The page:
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Health Insurers Change Prescription Medications to Save Money

  • Date: 2010/11/29 Global Healthy Living Foundation
  • Synopsis : A survey shows up to 70 percent of prescription medications are changed by health insurers denying patients the drugs their doctors prescribe.

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Survey Shows Health Insurers Change Prescription Medications to Save Money, Overrule Doctors' Orders Without Seeing Patient - State Legislatures Ask: Are Insurers Practicing Medicine Without A License

A survey by the Global Healthy Living Foundation, www.ghlf.org, a non-profit patient advocacy group, shows that up to 70 percent of prescription medications are changed by health insurers, denying patients the drugs their doctors prescribe.

According to GHLF Executive Director, Louis Tharp, "This disturbing finding is not a simple case of switching a brand-name drug for a generic one, a common and generally accepted practice used for many illnesses, and one GHLF supports.

"We found that health insurance companies throughout the U.S. switch one brand-name drug for another simply because the switched drug is cheaper," Tharp said.

"If the drugs are identical, physicians generally have no objection, the survey found, but national medical groups have said most drugs are not identical," Tharp added, "and switching can cause adverse reactions and poor recovery rates."

The survey also found instances of patients with chronic conditions who were responding well to a particular drug, but relapsed after being switched to a cheaper drug. "When patients are switched so the health insurance company can save a few pennies, and then the patient's chronic condition worsens, not just the patient, but the entire economy suffers when these people miss work, are admitted to hospitals or can't take care of their families," Tharp said.

The foundation is conducting an additional national survey to measure the incidence of what are known as "fail-first practices" where health insurers require a patient to fail on a cheaper drug before being considered for the original drug their physician has prescribed. One surprise in the data show that some insurers require a patient to fail on a drug that is not approved by the FDA to treat the diagnosed condition before being allowed to take medication that has been FDA approved.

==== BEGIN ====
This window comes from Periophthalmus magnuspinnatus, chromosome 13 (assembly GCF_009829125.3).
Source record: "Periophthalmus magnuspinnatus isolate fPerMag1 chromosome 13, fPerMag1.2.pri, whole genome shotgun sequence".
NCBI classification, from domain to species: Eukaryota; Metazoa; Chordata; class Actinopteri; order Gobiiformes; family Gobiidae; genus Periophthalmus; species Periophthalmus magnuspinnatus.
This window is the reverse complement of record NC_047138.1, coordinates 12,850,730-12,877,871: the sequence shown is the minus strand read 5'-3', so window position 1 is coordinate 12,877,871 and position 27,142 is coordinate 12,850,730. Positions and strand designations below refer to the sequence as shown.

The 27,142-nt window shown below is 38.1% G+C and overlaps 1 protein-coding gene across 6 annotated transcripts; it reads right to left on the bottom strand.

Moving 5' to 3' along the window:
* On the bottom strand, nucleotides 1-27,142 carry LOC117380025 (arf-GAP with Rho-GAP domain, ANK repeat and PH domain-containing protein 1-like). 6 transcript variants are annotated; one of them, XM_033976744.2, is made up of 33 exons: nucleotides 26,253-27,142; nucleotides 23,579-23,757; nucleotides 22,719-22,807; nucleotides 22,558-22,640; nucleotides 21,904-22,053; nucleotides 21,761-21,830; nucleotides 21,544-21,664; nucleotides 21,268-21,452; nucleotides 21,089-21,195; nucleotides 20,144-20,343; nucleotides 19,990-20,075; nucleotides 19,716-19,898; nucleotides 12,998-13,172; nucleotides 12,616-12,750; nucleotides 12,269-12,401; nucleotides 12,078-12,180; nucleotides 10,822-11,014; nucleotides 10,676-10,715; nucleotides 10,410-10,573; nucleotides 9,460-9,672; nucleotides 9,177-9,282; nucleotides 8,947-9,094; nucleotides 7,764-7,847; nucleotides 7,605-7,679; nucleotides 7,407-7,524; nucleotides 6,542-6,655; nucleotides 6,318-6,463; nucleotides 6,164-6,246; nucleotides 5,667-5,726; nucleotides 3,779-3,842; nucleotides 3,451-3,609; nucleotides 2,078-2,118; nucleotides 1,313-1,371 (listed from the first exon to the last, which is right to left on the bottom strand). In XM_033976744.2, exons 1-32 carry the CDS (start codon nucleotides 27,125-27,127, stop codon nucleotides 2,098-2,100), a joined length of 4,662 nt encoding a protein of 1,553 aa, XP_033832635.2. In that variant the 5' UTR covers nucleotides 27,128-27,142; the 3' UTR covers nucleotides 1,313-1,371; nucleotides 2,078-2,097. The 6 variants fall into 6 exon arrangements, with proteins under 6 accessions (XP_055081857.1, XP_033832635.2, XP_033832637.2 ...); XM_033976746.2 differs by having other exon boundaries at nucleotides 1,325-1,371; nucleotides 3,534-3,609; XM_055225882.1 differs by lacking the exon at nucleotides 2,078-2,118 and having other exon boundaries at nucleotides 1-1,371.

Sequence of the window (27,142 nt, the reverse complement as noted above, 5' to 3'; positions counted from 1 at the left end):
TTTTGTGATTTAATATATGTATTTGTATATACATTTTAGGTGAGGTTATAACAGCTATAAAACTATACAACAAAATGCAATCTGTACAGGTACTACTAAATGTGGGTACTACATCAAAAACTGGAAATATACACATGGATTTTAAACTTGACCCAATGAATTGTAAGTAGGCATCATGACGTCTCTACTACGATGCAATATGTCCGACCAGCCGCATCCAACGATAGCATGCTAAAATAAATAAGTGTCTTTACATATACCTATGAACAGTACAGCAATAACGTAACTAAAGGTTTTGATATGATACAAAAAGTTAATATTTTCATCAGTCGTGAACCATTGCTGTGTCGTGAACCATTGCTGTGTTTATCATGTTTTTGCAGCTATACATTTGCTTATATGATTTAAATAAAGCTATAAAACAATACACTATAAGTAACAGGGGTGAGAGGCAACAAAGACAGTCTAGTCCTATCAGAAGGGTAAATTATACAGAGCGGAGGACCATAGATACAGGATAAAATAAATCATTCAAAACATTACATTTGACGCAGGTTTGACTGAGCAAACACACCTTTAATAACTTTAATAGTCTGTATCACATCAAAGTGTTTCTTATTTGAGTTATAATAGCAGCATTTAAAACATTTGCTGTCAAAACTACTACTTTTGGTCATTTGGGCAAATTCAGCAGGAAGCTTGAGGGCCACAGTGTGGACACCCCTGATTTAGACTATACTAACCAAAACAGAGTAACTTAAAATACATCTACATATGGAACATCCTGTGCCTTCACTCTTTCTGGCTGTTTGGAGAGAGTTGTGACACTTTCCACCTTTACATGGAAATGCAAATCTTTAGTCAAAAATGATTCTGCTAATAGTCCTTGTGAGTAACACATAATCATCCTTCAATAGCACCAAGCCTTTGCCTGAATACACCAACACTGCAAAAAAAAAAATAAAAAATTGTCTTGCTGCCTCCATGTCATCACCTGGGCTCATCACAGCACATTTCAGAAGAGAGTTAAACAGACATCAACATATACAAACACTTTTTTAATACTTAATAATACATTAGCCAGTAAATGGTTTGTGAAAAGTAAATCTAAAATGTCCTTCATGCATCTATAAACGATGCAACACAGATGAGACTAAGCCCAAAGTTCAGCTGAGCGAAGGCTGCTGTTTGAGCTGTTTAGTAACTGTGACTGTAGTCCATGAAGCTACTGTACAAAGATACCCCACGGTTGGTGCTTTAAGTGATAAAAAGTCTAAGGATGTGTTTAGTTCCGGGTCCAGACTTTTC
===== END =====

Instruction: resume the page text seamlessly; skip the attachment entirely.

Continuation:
"This is very worrying," Tharp said, "and we are working with other advocacy groups, State Insurance Commissioners, the FDA, and State Attorneys General to see what action can be taken to stop this dangerous practice."

Tharp advised patients and physicians to go to www.failfirsthurts.org, a website created by the Global Healthy Living Foundation, for information about how to avoid having prescription drugs switched by health insurance companies, and how to effectively complain when this happens.

Switching is a practice that is starting to get a lot of attention, Tharp said. "Legislation pending in New York, California and Missouri would outlaw this practice," and, he added, "Louisiana passed a law last year prohibiting it."

Tharp expects several more state legislatures to take up the issue in 2011 because, "legislators realize that health insurers are practicing medicine without a state-issued medical license when they come between the physician and patient."

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